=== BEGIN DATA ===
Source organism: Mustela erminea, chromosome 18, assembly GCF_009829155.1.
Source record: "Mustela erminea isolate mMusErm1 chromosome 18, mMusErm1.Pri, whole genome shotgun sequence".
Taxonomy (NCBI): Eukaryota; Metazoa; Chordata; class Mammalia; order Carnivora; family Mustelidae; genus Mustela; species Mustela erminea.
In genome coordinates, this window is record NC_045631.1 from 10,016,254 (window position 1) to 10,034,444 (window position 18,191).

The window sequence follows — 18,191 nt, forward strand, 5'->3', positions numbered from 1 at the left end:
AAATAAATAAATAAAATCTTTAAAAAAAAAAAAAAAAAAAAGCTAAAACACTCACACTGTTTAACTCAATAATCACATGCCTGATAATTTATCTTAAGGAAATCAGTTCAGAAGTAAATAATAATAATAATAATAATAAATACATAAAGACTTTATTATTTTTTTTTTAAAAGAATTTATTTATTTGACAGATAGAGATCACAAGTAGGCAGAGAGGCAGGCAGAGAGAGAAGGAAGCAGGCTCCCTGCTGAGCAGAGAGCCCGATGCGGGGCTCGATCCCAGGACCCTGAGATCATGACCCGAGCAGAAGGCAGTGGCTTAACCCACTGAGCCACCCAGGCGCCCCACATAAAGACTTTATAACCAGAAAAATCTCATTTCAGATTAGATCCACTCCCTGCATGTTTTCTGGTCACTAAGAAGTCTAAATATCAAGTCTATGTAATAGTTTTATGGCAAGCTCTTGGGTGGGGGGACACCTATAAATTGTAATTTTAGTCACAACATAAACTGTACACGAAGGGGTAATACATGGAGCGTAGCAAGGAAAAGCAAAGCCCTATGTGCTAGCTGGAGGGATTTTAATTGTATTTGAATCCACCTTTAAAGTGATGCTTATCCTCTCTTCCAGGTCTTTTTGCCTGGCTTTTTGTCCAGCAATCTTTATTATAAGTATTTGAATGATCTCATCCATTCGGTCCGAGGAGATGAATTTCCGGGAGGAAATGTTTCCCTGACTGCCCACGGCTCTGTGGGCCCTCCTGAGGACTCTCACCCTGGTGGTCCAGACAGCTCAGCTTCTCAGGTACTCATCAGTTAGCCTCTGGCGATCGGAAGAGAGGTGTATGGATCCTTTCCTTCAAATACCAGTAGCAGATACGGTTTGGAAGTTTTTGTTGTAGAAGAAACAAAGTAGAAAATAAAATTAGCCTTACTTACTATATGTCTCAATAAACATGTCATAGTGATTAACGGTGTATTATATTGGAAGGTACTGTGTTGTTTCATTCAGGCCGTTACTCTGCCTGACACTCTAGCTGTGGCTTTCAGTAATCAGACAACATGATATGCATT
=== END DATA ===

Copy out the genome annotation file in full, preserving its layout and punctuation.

Source organism: Mustela erminea, chromosome 18, assembly GCF_009829155.1.
Source record: "Mustela erminea isolate mMusErm1 chromosome 18, mMusErm1.Pri, whole genome shotgun sequence".
Taxonomy (NCBI): Eukaryota; Metazoa; Chordata; class Mammalia; order Carnivora; family Mustelidae; genus Mustela; species Mustela erminea.
In genome coordinates, this window is record NC_045631.1 from 10,016,254 (window position 1) to 10,034,444 (window position 18,191).

The window sequence follows — 18,191 nt, forward strand, 5'->3', positions numbered from 1 at the left end:
AAATAAATAAATAAAATCTTTAAAAAAAAAAAAAAAAAAAAGCTAAAACACTCACACTGTTTAACTCAATAATCACATGCCTGATAATTTATCTTAAGGAAATCAGTTCAGAAGTAAATAATAATAATAATAATAATAAATACATAAAGACTTTATTATTTTTTTTTTAAAAGAATTTATTTATTTGACAGATAGAGATCACAAGTAGGCAGAGAGGCAGGCAGAGAGAGAAGGAAGCAGGCTCCCTGCTGAGCAGAGAGCCCGATGCGGGGCTCGATCCCAGGACCCTGAGATCATGACCCGAGCAGAAGGCAGTGGCTTAACCCACTGAGCCACCCAGGCGCCCCACATAAAGACTTTATAACCAGAAAAATCTCATTTCAGATTAGATCCACTCCCTGCATGTTTTCTGGTCACTAAGAAGTCTAAATATCAAGTCTATGTAATAGTTTTATGGCAAGCTCTTGGGTGGGGGGACACCTATAAATTGTAATTTTAGTCACAACATAAACTGTACACGAAGGGGTAATACATGGAGCGTAGCAAGGAAAAGCAAAGCCCTATGTGCTAGCTGGAGGGATTTTAATTGTATTTGAATCCACCTTTAAAGTGATGCTTATCCTCTCTTCCAGGTCTTTTTGCCTGGCTTTTTGTCCAGCAATCTTTATTATAAGTATTTGAATGATCTCATCCATTCGGTCCGAGGAGATGAATTTCCGGGAGGAAATGTTTCCCTGACTGCCCACGGCTCTGTGGGCCCTCCTGAGGACTCTCACCCTGGTGGTCCAGACAGCTCAGCTTCTCAGGTACTCATCAGTTAGCCTCTGGCGATCGGAAGAGAGGTGTATGGATCCTTTCCTTCAAATACCAGTAGCAGATACGGTTTGGAAGTTTTTGTTGTAGAAGAAACAAAGTAGAAAATAAAATTAGCCTTACTTACTATATGTCTCAATAAACATGTCATAGTGATTAACGGTGTATTATATTGGAAGGTACTGTGTTGTTTCATTCAGGCCGTTACTCTGCCTGACACTCTAGCTGTGGCTTTCAGTAATCAGACAACATGATATGCATT